MAINTENANCE AND OTHER CONSIDERATIONS
Soak the tubers in water at room temperature for 24 hours before planting them. Germinates best in heat.;Tubers don't tend to germinate all at once, it can take up to three weeks from the first to the last germination.Tip After soaking your tigernuts, you can leave them in a sprouter (or a bag with a damp paper towel). As they sprout, transplant them into pots of soil.
Touchstone Gold Beet (Beta Vulgaris)
3.78 $ 3.78 $ 3.7800000000000002 CAD
In addition to its notable advantage of not staining the fingers when handled, this beet will seduce you with its golden orange color, its flesh surrounded by pale yellow and its sweet taste. Delicious raw or cooked, it retains its pretty color when cooked. Its edible leaves and stems are almost as good as its root.;A small, early growing beet that is easy to grow!
Rat's Tail Radish (Raphanus sativus var. caudatus)
3.78 $ 3.78 $ 3.7800000000000002 CAD
Also called "Snake radish", this radish is a very old variety originating from Indonesia. It does not develop a root, but is eaten by... the tail! It is actually the aerial pods that are edible and look like rat tails. Tender and tasty (pods, not rat tails!), slightly spicy, they can be eaten raw, cooked or marinated.

MAINTENANCE AND OTHER CONSIDERATIONS
Radish is usually a cold climate crop and is best planted in the spring. On the other hand, the Rattail radish likes to be planted early, but loves the heat. It will flower when the hot weather arrives in August!

Number of seeds per packet : 40
Meadow salsify (Tragopogon pratensis)
3.78 $ 3.78 $ 3.7800000000000002 CAD
Shy in the garden, salsify blends in with grass when it is young. But its hardiness and lack of pests make it a wise choice for curiosity seekers. It is not the most productive plant, but it is worth the detour for its taste between hazelnut and parsnip. This plant is a real little sundial At the first light of dawn, meadow salsify opens directly towards the sun, then follows the course of the star until evening. From the dandelion family, it has an edible root with a slight nutty taste. The roots are tender and devoid of bitterness, provided they are picked before the flower stalk develops. The leaves are also edible. When the flowers appear, in the second year, it is possible to eat the flower buds like those of scorzonera. Culinary uses - chopped raw roots in salads, - cooked roots cut into strips (with white wine to prevent them from turning black), - young leaves in salads, - cooked leaves in vegetables, - raw flower buds in salads or cooked in vegetables.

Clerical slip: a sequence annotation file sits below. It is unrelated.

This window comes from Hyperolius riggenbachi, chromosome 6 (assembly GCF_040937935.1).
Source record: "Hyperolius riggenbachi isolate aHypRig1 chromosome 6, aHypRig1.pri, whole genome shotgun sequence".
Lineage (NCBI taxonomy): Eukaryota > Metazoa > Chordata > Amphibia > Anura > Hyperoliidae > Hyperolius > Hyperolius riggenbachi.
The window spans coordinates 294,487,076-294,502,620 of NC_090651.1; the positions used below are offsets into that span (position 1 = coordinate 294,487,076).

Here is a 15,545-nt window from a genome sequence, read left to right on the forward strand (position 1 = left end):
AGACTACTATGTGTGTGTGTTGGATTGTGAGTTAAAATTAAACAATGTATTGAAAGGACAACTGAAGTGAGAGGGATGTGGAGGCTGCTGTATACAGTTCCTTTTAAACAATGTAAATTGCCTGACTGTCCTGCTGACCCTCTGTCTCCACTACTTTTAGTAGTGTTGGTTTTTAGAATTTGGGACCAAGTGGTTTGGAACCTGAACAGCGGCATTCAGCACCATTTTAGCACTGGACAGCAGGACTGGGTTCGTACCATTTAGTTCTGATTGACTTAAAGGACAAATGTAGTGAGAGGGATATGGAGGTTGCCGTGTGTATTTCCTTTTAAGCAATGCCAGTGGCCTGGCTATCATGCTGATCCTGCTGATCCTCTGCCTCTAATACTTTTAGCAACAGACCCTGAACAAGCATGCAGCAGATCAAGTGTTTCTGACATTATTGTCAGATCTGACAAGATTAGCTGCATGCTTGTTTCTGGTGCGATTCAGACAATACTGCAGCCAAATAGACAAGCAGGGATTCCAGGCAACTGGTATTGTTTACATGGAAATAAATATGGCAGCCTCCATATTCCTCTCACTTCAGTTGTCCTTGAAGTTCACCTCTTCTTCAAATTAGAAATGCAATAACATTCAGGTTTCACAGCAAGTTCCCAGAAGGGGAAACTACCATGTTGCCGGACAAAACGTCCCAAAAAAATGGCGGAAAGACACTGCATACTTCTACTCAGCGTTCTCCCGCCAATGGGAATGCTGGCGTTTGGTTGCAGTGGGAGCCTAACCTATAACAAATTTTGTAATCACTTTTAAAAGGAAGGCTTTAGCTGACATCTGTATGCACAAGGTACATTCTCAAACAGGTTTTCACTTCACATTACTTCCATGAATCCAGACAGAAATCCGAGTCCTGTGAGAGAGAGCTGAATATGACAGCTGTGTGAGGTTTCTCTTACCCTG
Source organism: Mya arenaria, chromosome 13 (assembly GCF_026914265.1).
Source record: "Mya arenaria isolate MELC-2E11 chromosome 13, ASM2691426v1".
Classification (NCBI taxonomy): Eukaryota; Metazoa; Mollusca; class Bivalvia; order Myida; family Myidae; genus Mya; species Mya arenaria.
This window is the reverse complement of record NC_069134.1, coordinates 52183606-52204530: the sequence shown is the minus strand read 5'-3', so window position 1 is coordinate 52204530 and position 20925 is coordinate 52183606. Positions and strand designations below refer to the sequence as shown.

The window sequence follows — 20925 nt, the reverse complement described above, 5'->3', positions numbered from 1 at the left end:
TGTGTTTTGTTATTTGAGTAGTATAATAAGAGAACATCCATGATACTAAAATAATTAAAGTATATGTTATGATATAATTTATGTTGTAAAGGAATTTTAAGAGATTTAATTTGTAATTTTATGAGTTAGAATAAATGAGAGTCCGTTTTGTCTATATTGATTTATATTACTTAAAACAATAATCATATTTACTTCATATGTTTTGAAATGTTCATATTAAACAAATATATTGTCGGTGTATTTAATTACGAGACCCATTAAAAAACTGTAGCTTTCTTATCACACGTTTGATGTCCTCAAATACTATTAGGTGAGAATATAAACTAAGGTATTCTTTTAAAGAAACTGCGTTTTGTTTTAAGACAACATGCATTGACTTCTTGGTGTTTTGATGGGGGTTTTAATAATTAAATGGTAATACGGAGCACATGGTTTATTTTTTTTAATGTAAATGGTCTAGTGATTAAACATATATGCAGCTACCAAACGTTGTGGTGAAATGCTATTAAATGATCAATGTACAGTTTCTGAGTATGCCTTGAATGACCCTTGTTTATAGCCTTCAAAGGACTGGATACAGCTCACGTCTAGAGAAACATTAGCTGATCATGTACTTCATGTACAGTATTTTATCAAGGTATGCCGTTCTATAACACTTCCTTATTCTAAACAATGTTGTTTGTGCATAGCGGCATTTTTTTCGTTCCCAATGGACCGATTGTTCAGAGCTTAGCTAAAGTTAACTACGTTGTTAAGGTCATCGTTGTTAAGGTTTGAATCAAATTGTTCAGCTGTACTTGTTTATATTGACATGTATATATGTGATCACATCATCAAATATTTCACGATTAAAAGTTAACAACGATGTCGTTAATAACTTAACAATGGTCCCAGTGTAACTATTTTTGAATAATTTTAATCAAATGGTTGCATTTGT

BOTANICAL INFORMATION
Latin name: Tragopogon pratensis
Common names: goat's beard
English: Jack-go-tobed-at-noon, Meadow Salsify, Showy Goat's-beard
Family: Asteraceae
Chervis (Sium sisarum)
3.78 $ 3.78 $ 3.7800000000000002 CAD
The roots, whose very sweet taste is reminiscent of parsnips, are eaten cooked. Popular even at the royal table until the 17th century, the chervis gradually fell into oblivion. It was probably a victim of the success of carrots or beets, the selection of which underwent spectacular improvements over time. But for the permaculture vegetable garden, it's a must! Easy to grow, the soft white flesh of its roots will make it popular again. Harvesting can be done in early spring before the plant has started growing or in the fall. Like the carrot, a first frost can make the roots sweeter. Harvest time is also the time to divide the plant for the next season. *Must have a cold period in the refrigerator, see information below.;Here is a recipe from 1460"Take skirrets, parsnips and apples, and parboil them. Make a batter of flour and eggs. Cast ale, saffron and salt into it. Wet them in the batter and fry them in oil or in grease. Pour on almond milk and serve it forth.

BOTANICAL INFORMATION
Latin name: Sium sisarum
Common names: Chervis, berle des bergers, chirouis, girole
English: Skirret
Family: Apiaceae

MAINTENANCE AND OTHER CONSIDERATIONS
The chervis likes to have its feet cool and the development of its roots requires regular watering. Also, mulch the feet as soon as the temperatures warm up. And do not hesitate to water!
Tuberous parsley (Petroselinum crispum var. tuberosum)
3.78 $ 3.78 $ 3.7800000000000002 CAD
Tuberous parsley, a little-known cousin of flat-leaf parsley and curly parsley, is mainly grown for its beautiful large white root with a very mild and sweet taste. It is cooked like carrots, celeriac, or parsnips. The fragrant leaves are also eaten like that of common parsley, but harvest in moderation so as not to weaken the root.

BOTANICAL INFORMATION